William on May 17, 2010 at 11:43 am

It’s listed here as Loews State Theatre 4. That thetare closed around Jan. 2006 and has since been gutted. Virgin MegaStore has also gutted for new retail. (Forever 21, Disney).

Mikeoaklandpark on May 17, 2010 at 10:49 am

Does anyone know what happened to the new Lowes State. I think Vrgin Megstore is also cloosed so I wasn’t sure what happened to the theater do9n below. What htye need to do is take that whole building and make a major theater outof it.

TLSLOEWS on May 17, 2010 at 10:47 am

Nice 1985 photo Tinseltoes.

Tinseltoes on May 17, 2010 at 6:58 am

The Loew’s State Theatre and office building can be seen in the center background of this 1985 photo showing Tommy Hilfiger’s first outdoor billboard in the Times Square area. A sign on the side of the Loew’s building announces that “Out of Africa” is coming for Christmas:
View link

William on May 6, 2010 at 9:19 am

They also advertised “Superman: The Movie” 1978 there too.

Tinseltoes on May 6, 2010 at 7:03 am

The 1976 remake of “King Kong” was advertised on the side of the 1540 Broadway office building: View link

Brad Smith
Brad Smith on April 25, 2010 at 1:40 pm

> Did they continue to perform as “singles” after the break-up?

I don’t believe Dewey Barto did, but his daughter Nancy Walker, who traveled with them on the road, became a stage and movie actress. On television, she played Rhoda’s mother, McMilllan and Wife’s housekeeper and a waitress promoting Bounty paper towels. George got bit parts in several movies, but nothing to equal the success he had with Dewey Barto in vaudeville. He did have a fun gig toward the end of his life as the image on the box and character actor for the breakfast cereal, King Vitaman.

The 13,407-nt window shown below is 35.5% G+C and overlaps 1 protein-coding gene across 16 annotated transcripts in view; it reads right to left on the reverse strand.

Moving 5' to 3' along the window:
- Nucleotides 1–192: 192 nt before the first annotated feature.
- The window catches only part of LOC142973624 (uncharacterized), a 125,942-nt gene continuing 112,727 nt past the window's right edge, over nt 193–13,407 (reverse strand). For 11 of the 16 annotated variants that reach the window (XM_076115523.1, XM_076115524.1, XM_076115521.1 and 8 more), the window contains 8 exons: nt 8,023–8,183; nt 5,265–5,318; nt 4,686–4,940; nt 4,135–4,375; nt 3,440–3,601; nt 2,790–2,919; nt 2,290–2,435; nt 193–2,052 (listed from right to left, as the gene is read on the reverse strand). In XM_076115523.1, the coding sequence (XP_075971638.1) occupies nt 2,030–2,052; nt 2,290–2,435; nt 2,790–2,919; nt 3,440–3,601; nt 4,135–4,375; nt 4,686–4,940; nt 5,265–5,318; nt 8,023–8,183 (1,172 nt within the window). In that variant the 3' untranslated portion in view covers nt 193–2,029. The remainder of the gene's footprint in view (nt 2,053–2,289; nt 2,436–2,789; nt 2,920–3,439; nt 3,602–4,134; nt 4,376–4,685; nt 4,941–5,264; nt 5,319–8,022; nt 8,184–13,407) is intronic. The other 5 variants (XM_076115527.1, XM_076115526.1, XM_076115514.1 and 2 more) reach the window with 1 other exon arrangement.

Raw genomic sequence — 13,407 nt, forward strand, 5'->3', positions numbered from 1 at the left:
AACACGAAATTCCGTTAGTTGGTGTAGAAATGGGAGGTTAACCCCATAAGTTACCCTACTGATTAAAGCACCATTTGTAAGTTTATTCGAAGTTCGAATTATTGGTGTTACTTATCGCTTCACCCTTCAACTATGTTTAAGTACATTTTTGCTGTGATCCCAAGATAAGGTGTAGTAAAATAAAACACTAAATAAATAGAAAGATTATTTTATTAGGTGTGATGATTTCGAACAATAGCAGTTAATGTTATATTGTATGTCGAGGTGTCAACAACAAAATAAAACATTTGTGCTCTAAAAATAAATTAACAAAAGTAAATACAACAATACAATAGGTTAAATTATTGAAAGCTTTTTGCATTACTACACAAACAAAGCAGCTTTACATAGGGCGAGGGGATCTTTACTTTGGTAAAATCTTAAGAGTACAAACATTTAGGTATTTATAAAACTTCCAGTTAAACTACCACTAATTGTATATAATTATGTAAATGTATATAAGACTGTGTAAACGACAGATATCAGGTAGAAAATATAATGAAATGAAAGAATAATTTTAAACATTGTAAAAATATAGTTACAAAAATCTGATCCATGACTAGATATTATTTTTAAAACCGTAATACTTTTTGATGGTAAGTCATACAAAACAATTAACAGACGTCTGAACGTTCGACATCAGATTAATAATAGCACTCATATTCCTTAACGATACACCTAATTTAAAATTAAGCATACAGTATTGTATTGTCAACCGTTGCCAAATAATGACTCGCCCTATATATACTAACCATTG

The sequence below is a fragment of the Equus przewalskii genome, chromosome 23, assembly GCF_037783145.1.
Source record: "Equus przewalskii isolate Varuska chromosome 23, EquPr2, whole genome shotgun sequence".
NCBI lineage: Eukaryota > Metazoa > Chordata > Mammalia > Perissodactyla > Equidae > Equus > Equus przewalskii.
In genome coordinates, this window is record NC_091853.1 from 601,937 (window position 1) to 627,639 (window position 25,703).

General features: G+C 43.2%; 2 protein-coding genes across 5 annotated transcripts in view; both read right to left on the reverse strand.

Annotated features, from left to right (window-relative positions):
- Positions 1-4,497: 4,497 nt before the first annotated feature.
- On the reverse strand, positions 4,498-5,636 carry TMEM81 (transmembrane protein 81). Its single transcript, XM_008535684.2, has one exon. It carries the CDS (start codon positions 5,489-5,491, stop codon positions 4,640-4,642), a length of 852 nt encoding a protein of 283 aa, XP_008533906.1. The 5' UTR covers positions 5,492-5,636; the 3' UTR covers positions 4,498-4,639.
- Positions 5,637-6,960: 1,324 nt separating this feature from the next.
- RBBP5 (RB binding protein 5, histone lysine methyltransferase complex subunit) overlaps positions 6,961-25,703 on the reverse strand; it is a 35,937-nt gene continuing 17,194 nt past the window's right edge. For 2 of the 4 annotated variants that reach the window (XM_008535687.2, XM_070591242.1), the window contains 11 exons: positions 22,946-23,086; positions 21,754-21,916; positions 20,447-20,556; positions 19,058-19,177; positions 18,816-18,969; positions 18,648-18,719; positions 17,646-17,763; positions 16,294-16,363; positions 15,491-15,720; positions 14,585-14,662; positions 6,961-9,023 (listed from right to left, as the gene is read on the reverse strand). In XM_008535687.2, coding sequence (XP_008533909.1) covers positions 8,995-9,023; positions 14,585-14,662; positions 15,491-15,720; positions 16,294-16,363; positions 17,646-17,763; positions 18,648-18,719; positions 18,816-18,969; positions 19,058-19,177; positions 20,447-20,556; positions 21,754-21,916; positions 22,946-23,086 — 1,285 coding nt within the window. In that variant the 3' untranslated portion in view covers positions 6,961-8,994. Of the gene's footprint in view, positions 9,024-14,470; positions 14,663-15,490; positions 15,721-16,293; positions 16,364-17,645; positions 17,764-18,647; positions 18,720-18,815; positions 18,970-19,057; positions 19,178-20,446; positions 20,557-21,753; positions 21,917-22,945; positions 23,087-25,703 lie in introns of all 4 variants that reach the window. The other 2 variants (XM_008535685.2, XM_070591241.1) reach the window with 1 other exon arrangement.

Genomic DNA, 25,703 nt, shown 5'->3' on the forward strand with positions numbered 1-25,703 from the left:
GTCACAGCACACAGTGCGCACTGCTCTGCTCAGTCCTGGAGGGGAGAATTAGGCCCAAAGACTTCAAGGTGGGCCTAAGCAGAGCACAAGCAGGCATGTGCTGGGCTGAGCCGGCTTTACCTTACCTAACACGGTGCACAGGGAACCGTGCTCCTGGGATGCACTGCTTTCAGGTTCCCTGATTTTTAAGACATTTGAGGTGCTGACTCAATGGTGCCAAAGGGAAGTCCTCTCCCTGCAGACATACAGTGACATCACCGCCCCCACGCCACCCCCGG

Tinseltoes on April 25, 2010 at 12:44 pm

Thanks for the update, Brad. You seem to have much to be proud of in your father and the Bartos & Mann team. Did they continue to perform as “singles” after the break-up?

Brad Smith
Brad Smith on April 25, 2010 at 11:50 am

> I gather that you have some personal connection with Barto & Mann.

George Mann is my father. He and my mother were divorced not long after I was born in 1941. We were re-connected and became close friends when my mother and stepfather were divorced in 1955. George died in 1977 leaving an amazing collection of photographs he had shot while performing in vaudeville. My wife, a commercial photographer, has gone through the collection and selected about 1,000 photographs to place with akg-images.

> For how long was the team active?

For a little over 15 years. Dewey Barto and George Mann worked in the same Fanchon & Marco productions in early 1926 and joined together as a comedy dance team in September 1926. They were an immediate hit on the west coast and traveled east to play the Palace Theatre on March 14, 1927 to the following revue in Zit’s Theatrical Newspaper, “Ten minutes before they went on at the Palace last Monday afternoon nobody thought very much about Barto & Mann; ten minutes after they came off stage, the whole Broadway world was talking about them…. Acts like these only come along once in a while.” In October 1927, “The Jazz Singer” opened at the Warners’ Theatre, which was the beginning of the end for vaudeville. Barto & Mann were headliners throughout the late ‘20s and ‘30s, increasingly sharing their performances with motion pictures. As vaudeville wound down in the ‘30s, they were fortunate to join the Broadway show, “Hellzapoppin” from 1938 to 1942. They broke up as a team in December 1943.

Tinseltoes on April 25, 2010 at 7:18 am

No, Brad, I didn’t notice, but thanks for pointing that out. I gather that you have some personal connection with Barto & Mann. For how long was the team active?